By T.K. Wilson (Rated G)
St. Jerome was born Eusebius Sophronius Hieronymus in what is now Croatia or Slovenia in the year 342 AD. Despite his good upbringing, young Jerome did as he pleased. Upon journeying to Rome at age twelve, he gave himself up to hedonism. When he wasn’t studying – and he was a very good student -he was running around with his friends and chasing women. To try and assuage his guilt, he would sit in the catacombs and imagine Hell. Though he scared himself, it wasn’t enough to change his ways.
Fortunately, he had a Christian friend, Bonosus, who led him to the Lord. After this, Jerome threw himself into studies of theology and translation, traveling all over the Roman world to find texts to aid him in his studies. He made his way to Antioch, where he fell ill from an unknown disease that took the lives of some of his friends. He had visions while in the throes of this illness that made him even more religious. For a time, he holed himself in a monastery with his books, before he was called again to Rome. Pope Demansus ordained Jerome, then asked him to stay on as his secretary.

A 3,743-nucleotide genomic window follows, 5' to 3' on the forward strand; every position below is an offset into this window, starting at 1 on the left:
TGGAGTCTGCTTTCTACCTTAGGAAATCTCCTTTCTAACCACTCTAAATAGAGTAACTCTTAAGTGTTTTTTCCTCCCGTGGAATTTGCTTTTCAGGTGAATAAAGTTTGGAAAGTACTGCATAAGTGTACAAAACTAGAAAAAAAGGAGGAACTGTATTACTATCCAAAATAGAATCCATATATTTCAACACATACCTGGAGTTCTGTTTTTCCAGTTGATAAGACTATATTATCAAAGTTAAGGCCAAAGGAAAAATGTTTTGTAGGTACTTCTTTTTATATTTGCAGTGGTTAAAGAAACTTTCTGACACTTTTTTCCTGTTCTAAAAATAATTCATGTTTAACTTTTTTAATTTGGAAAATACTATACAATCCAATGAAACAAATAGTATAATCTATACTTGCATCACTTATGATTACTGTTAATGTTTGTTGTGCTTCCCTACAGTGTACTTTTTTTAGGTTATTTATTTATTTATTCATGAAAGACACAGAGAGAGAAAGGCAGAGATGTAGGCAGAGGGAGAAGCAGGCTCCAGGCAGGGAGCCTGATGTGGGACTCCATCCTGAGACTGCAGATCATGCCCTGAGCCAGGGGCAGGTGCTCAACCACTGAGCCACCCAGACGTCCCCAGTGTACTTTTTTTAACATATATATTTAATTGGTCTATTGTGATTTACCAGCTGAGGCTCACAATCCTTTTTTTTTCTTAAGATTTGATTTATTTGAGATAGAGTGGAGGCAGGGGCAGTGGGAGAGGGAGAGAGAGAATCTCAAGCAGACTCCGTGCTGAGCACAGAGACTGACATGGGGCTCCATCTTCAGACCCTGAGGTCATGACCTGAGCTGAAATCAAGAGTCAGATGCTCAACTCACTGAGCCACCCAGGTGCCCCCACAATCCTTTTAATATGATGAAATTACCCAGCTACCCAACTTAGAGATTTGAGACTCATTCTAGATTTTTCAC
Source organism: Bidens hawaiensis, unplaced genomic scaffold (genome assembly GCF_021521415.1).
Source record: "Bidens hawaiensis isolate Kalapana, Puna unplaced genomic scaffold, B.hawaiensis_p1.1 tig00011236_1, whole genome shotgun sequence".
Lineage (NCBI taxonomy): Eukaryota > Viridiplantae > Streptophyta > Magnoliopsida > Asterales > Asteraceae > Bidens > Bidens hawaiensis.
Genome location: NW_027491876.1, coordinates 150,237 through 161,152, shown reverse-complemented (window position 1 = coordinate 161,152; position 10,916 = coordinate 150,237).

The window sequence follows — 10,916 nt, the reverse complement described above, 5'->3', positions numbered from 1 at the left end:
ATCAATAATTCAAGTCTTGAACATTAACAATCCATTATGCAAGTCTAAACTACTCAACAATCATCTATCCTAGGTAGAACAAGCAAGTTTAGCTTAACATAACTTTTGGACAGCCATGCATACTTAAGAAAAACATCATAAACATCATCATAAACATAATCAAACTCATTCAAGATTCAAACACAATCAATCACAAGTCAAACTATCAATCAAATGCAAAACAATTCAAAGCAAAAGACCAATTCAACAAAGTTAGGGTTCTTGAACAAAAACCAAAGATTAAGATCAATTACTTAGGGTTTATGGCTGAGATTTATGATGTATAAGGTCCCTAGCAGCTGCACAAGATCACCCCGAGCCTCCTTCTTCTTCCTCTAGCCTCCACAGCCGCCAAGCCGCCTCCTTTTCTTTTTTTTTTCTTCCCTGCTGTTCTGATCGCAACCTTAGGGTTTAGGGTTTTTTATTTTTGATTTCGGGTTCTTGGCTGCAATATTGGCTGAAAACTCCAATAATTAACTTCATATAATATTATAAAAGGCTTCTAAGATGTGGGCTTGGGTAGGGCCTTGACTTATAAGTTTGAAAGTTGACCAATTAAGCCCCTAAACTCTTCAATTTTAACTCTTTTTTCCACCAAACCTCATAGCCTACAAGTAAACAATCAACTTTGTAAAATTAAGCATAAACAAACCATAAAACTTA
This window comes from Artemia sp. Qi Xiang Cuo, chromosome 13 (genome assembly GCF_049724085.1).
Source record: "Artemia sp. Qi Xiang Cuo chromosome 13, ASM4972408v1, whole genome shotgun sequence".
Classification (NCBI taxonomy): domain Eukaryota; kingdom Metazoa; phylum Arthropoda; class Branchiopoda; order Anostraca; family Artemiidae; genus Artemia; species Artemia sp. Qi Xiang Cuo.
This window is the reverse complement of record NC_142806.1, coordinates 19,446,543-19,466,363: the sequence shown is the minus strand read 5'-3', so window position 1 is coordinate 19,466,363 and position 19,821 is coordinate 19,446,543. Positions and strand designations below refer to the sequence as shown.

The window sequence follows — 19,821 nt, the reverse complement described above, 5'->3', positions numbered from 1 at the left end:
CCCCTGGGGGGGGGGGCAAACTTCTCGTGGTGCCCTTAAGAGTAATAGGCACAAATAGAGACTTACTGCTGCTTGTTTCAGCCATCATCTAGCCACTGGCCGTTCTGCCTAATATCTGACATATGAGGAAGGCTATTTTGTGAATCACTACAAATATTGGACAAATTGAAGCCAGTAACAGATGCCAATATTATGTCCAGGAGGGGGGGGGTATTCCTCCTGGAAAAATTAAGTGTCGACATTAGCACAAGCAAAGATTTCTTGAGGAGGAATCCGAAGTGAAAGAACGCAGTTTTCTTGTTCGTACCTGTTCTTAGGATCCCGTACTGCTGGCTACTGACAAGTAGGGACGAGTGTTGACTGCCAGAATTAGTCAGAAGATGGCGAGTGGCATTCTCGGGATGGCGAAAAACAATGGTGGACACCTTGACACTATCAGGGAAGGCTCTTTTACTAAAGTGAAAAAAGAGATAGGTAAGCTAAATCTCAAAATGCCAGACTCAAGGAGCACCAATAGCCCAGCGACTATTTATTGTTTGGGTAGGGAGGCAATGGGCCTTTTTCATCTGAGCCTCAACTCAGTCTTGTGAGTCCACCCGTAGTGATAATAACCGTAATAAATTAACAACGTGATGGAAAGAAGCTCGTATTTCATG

Here, Jerome made enemies of certain people in the Roman hierarchy with his quick temper and ready sarcastic wit. He even verbally sparred with Augustine! They eventually made up and were great friends ever after. After the death of Pope Demansus, the enemies he made began spreading nasty rumors about him, even asserting that he was in an inappropriate relationship with a holy widow named Paula. To escape the evil rumors, he headed home to Antioch, and found his students, including Paula, waiting for him. At first the group traveled around, finally setting up an abbey in Bethlehem. It was in this place, finally at peace, that Jerome finished his life’s work, translating the Bible into “modern” Latin – the translation that we now call the Vulgate. Jerome died in the year 420.
Like St. Jerome, may we rise above our flaws to holiness!